After selection the butt timber is then spliced onto the ash shaft, this is done in one of two ways, by machine or by hand. The two methods produce cues of very different appearance.
Machine splicing is less expensive than hand splicing but is a very effective way of adding the butt timber to the shaft. The butt timber (usually ebony) is cut to provide four points, which are glued into four slots machined into the shaft timber. The finished cue has a distinctive four point pattern where the butt meets the shaft.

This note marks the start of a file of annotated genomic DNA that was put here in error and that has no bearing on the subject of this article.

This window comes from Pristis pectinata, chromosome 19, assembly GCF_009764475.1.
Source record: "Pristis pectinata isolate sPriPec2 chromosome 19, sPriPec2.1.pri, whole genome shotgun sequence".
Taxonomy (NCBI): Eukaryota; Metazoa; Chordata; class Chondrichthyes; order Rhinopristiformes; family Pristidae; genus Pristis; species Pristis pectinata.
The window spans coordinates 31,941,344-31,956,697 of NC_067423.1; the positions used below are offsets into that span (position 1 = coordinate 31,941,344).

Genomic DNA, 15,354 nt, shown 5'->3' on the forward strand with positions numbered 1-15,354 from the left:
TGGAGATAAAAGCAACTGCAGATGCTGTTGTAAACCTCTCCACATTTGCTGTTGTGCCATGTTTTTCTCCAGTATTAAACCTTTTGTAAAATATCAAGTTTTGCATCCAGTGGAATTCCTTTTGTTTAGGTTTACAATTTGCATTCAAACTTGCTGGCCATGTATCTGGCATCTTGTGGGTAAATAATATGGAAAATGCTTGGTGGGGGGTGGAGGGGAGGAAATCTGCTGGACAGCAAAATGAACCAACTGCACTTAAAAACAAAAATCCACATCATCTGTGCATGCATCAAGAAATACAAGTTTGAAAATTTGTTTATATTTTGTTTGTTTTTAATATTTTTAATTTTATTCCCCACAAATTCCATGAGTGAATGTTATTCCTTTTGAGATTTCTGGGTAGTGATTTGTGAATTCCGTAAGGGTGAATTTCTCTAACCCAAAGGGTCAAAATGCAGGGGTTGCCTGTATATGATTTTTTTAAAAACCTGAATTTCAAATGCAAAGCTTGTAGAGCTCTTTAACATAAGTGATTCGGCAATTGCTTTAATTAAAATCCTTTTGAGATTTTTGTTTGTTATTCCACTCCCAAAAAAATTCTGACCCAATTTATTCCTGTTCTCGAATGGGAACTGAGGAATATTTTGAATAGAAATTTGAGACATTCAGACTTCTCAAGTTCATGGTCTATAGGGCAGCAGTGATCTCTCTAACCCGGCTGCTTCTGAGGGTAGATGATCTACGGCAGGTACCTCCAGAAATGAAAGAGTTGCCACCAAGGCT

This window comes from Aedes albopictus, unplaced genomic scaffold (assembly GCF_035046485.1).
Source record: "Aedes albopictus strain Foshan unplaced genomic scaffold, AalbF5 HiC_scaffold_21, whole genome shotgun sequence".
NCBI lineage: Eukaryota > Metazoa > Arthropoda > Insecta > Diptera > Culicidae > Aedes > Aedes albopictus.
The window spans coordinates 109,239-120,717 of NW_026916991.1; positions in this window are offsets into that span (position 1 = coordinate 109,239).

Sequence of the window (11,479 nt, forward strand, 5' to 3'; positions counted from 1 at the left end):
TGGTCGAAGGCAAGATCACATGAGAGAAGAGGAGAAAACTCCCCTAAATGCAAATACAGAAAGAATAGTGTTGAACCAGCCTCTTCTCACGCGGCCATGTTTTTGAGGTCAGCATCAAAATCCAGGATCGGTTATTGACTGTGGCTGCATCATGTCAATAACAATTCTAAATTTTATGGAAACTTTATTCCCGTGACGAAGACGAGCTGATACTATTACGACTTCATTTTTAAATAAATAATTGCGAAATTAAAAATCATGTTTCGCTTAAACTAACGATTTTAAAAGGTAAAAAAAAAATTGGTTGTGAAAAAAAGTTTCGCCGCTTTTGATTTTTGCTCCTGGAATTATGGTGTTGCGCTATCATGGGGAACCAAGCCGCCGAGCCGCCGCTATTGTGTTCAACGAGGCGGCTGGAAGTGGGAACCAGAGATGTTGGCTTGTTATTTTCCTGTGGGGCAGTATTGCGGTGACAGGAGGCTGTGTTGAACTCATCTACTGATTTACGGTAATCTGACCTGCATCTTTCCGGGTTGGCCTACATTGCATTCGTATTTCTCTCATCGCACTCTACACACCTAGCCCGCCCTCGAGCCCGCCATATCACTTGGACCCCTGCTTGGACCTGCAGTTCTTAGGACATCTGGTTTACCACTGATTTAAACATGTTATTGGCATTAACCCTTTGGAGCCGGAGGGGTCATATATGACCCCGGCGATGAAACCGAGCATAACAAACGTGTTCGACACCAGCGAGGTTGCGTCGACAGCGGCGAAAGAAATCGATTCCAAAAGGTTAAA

Hand splicing is the traditional method developed by Peradon for splicing the butt timber to the shaft. The shaft has two flats planed on opposite sides of the butt end. The hardwood butt timber is glued to these flats. The cue is then rotated through 90 degrees and two further flats are planed and two more pieces of butt timber glued into place. The cue is then shaped to produce the distinctive four rounded point pattern where the butt meets the shaft.
The appearance of both machine and hand spliced cues can be enhanced with additional exotic wood splices or coloured veneers.
This material adapted from the Peradon Cues sales brochure.